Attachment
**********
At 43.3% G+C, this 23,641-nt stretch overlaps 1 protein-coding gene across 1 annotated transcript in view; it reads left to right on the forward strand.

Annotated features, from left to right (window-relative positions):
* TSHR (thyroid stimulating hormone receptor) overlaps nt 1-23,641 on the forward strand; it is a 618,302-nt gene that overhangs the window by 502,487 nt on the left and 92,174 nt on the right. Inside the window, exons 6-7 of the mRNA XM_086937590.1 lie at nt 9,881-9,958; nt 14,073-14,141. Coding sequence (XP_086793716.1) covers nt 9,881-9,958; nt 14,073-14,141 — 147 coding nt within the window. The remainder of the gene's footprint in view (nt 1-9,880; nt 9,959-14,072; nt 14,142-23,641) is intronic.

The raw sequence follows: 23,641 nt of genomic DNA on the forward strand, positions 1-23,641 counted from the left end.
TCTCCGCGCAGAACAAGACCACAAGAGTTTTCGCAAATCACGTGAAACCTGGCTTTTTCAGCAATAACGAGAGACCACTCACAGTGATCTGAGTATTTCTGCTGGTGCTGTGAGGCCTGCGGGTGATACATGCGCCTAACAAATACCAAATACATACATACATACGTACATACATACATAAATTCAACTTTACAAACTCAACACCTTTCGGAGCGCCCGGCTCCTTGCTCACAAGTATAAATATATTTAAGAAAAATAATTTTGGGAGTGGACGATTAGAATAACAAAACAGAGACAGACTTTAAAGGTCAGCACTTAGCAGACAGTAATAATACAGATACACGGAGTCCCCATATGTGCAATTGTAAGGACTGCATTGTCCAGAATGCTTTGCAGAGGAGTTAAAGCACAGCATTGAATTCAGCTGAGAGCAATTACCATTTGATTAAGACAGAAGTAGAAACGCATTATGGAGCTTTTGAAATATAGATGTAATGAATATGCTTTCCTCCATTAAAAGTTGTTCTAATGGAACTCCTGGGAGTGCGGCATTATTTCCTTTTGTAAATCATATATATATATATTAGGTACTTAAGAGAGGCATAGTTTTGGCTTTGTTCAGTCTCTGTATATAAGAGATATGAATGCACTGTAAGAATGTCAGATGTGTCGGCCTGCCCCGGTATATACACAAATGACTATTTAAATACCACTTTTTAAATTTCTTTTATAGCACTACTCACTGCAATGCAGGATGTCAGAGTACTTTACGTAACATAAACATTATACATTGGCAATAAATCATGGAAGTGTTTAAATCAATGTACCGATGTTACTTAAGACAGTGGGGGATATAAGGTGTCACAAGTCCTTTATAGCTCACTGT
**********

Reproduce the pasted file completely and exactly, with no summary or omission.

At 43.3% G+C, this 23,641-nt stretch overlaps 1 protein-coding gene across 1 annotated transcript in view; it reads left to right on the forward strand.

Annotated features, from left to right (window-relative positions):
* TSHR (thyroid stimulating hormone receptor) overlaps nt 1-23,641 on the forward strand; it is a 618,302-nt gene that overhangs the window by 502,487 nt on the left and 92,174 nt on the right. Inside the window, exons 6-7 of the mRNA XM_086937590.1 lie at nt 9,881-9,958; nt 14,073-14,141. Coding sequence (XP_086793716.1) covers nt 9,881-9,958; nt 14,073-14,141 — 147 coding nt within the window. The remainder of the gene's footprint in view (nt 1-9,880; nt 9,959-14,072; nt 14,142-23,641) is intronic.

The raw sequence follows: 23,641 nt of genomic DNA on the forward strand, positions 1-23,641 counted from the left end.
TCTCCGCGCAGAACAAGACCACAAGAGTTTTCGCAAATCACGTGAAACCTGGCTTTTTCAGCAATAACGAGAGACCACTCACAGTGATCTGAGTATTTCTGCTGGTGCTGTGAGGCCTGCGGGTGATACATGCGCCTAACAAATACCAAATACATACATACATACGTACATACATACATAAATTCAACTTTACAAACTCAACACCTTTCGGAGCGCCCGGCTCCTTGCTCACAAGTATAAATATATTTAAGAAAAATAATTTTGGGAGTGGACGATTAGAATAACAAAACAGAGACAGACTTTAAAGGTCAGCACTTAGCAGACAGTAATAATACAGATACACGGAGTCCCCATATGTGCAATTGTAAGGACTGCATTGTCCAGAATGCTTTGCAGAGGAGTTAAAGCACAGCATTGAATTCAGCTGAGAGCAATTACCATTTGATTAAGACAGAAGTAGAAACGCATTATGGAGCTTTTGAAATATAGATGTAATGAATATGCTTTCCTCCATTAAAAGTTGTTCTAATGGAACTCCTGGGAGTGCGGCATTATTTCCTTTTGTAAATCATATATATATATATTAGGTACTTAAGAGAGGCATAGTTTTGGCTTTGTTCAGTCTCTGTATATAAGAGATATGAATGCACTGTAAGAATGTCAGATGTGTCGGCCTGCCCCGGTATATACACAAATGACTATTTAAATACCACTTTTTAAATTTCTTTTATAGCACTACTCACTGCAATGCAGGATGTCAGAGTACTTTACGTAACATAAACATTATACATTGGCAATAAATCATGGAAGTGTTTAAATCAATGTACCGATGTTACTTAAGACAGTGGGGGATATAAGGTGTCACAAGTCCTTTATAGCTCACTGT